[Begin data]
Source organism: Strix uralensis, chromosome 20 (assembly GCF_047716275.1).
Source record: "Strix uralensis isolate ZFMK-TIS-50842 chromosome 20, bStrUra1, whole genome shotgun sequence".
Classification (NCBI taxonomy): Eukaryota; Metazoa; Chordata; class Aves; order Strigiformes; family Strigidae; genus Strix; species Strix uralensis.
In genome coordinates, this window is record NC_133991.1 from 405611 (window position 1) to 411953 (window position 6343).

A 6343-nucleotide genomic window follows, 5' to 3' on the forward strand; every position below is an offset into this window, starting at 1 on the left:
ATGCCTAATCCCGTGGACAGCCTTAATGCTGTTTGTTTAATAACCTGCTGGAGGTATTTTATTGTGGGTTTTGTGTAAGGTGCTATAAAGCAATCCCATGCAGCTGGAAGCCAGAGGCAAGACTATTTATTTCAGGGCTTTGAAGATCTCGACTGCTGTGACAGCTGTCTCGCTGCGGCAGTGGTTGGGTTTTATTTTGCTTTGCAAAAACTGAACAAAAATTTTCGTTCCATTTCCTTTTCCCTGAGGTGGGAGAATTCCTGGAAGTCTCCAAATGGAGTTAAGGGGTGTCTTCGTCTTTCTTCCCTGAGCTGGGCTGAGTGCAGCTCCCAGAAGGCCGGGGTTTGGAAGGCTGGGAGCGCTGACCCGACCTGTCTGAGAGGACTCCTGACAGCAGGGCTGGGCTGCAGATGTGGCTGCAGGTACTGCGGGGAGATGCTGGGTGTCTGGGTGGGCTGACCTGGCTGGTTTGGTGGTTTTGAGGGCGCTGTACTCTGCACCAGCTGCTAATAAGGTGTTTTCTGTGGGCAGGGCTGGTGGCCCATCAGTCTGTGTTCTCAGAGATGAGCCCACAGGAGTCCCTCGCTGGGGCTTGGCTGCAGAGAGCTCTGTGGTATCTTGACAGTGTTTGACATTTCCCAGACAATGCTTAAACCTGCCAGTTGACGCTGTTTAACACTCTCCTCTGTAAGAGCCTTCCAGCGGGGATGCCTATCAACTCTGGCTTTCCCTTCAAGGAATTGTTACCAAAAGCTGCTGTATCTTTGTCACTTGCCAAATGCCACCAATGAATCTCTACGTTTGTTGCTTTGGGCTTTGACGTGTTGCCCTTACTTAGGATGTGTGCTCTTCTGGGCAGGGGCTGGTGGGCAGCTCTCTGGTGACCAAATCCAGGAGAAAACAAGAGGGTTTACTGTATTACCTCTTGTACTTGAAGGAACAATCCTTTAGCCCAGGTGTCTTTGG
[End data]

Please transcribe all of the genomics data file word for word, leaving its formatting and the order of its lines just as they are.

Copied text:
Source organism: Strix uralensis, chromosome 20 (assembly GCF_047716275.1).
Source record: "Strix uralensis isolate ZFMK-TIS-50842 chromosome 20, bStrUra1, whole genome shotgun sequence".
Classification (NCBI taxonomy): Eukaryota; Metazoa; Chordata; class Aves; order Strigiformes; family Strigidae; genus Strix; species Strix uralensis.
In genome coordinates, this window is record NC_133991.1 from 405611 (window position 1) to 411953 (window position 6343).

A 6343-nucleotide genomic window follows, 5' to 3' on the forward strand; every position below is an offset into this window, starting at 1 on the left:
ATGCCTAATCCCGTGGACAGCCTTAATGCTGTTTGTTTAATAACCTGCTGGAGGTATTTTATTGTGGGTTTTGTGTAAGGTGCTATAAAGCAATCCCATGCAGCTGGAAGCCAGAGGCAAGACTATTTATTTCAGGGCTTTGAAGATCTCGACTGCTGTGACAGCTGTCTCGCTGCGGCAGTGGTTGGGTTTTATTTTGCTTTGCAAAAACTGAACAAAAATTTTCGTTCCATTTCCTTTTCCCTGAGGTGGGAGAATTCCTGGAAGTCTCCAAATGGAGTTAAGGGGTGTCTTCGTCTTTCTTCCCTGAGCTGGGCTGAGTGCAGCTCCCAGAAGGCCGGGGTTTGGAAGGCTGGGAGCGCTGACCCGACCTGTCTGAGAGGACTCCTGACAGCAGGGCTGGGCTGCAGATGTGGCTGCAGGTACTGCGGGGAGATGCTGGGTGTCTGGGTGGGCTGACCTGGCTGGTTTGGTGGTTTTGAGGGCGCTGTACTCTGCACCAGCTGCTAATAAGGTGTTTTCTGTGGGCAGGGCTGGTGGCCCATCAGTCTGTGTTCTCAGAGATGAGCCCACAGGAGTCCCTCGCTGGGGCTTGGCTGCAGAGAGCTCTGTGGTATCTTGACAGTGTTTGACATTTCCCAGACAATGCTTAAACCTGCCAGTTGACGCTGTTTAACACTCTCCTCTGTAAGAGCCTTCCAGCGGGGATGCCTATCAACTCTGGCTTTCCCTTCAAGGAATTGTTACCAAAAGCTGCTGTATCTTTGTCACTTGCCAAATGCCACCAATGAATCTCTACGTTTGTTGCTTTGGGCTTTGACGTGTTGCCCTTACTTAGGATGTGTGCTCTTCTGGGCAGGGGCTGGTGGGCAGCTCTCTGGTGACCAAATCCAGGAGAAAACAAGAGGGTTTACTGTATTACCTCTTGTACTTGAAGGAACAATCCTTTAGCCCAGGTGTCTTTGG